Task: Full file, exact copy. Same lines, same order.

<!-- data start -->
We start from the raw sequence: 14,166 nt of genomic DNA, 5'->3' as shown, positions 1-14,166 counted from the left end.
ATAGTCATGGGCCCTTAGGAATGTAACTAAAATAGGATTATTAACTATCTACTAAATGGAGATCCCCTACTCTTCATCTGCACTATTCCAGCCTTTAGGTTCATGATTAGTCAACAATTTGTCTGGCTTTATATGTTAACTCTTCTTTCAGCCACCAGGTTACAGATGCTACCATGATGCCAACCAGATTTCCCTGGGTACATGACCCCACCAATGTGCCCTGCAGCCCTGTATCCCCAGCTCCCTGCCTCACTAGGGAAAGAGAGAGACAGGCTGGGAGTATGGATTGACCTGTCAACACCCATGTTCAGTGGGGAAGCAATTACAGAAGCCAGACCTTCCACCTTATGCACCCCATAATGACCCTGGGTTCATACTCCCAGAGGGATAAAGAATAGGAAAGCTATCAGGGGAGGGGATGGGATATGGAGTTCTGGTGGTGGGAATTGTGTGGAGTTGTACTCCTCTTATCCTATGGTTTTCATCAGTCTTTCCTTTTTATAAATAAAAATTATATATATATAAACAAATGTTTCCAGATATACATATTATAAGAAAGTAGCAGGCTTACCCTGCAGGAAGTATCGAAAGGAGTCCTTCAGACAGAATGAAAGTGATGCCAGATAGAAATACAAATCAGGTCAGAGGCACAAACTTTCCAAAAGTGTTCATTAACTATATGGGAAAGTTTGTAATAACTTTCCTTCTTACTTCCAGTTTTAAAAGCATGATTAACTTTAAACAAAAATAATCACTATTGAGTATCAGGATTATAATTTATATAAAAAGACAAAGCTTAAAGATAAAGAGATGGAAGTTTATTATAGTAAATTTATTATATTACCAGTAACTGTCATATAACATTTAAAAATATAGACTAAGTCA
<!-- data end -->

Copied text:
We start from the raw sequence: 14,166 nt of genomic DNA, 5'->3' as shown, positions 1-14,166 counted from the left end.
ATAGTCATGGGCCCTTAGGAATGTAACTAAAATAGGATTATTAACTATCTACTAAATGGAGATCCCCTACTCTTCATCTGCACTATTCCAGCCTTTAGGTTCATGATTAGTCAACAATTTGTCTGGCTTTATATGTTAACTCTTCTTTCAGCCACCAGGTTACAGATGCTACCATGATGCCAACCAGATTTCCCTGGGTACATGACCCCACCAATGTGCCCTGCAGCCCTGTATCCCCAGCTCCCTGCCTCACTAGGGAAAGAGAGAGACAGGCTGGGAGTATGGATTGACCTGTCAACACCCATGTTCAGTGGGGAAGCAATTACAGAAGCCAGACCTTCCACCTTATGCACCCCATAATGACCCTGGGTTCATACTCCCAGAGGGATAAAGAATAGGAAAGCTATCAGGGGAGGGGATGGGATATGGAGTTCTGGTGGTGGGAATTGTGTGGAGTTGTACTCCTCTTATCCTATGGTTTTCATCAGTCTTTCCTTTTTATAAATAAAAATTATATATATATAAACAAATGTTTCCAGATATACATATTATAAGAAAGTAGCAGGCTTACCCTGCAGGAAGTATCGAAAGGAGTCCTTCAGACAGAATGAAAGTGATGCCAGATAGAAATACAAATCAGGTCAGAGGCACAAACTTTCCAAAAGTGTTCATTAACTATATGGGAAAGTTTGTAATAACTTTCCTTCTTACTTCCAGTTTTAAAAGCATGATTAACTTTAAACAAAAATAATCACTATTGAGTATCAGGATTATAATTTATATAAAAAGACAAAGCTTAAAGATAAAGAGATGGAAGTTTATTATAGTAAATTTATTATATTACCAGTAACTGTCATATAACATTTAAAAATATAGACTAAGTCA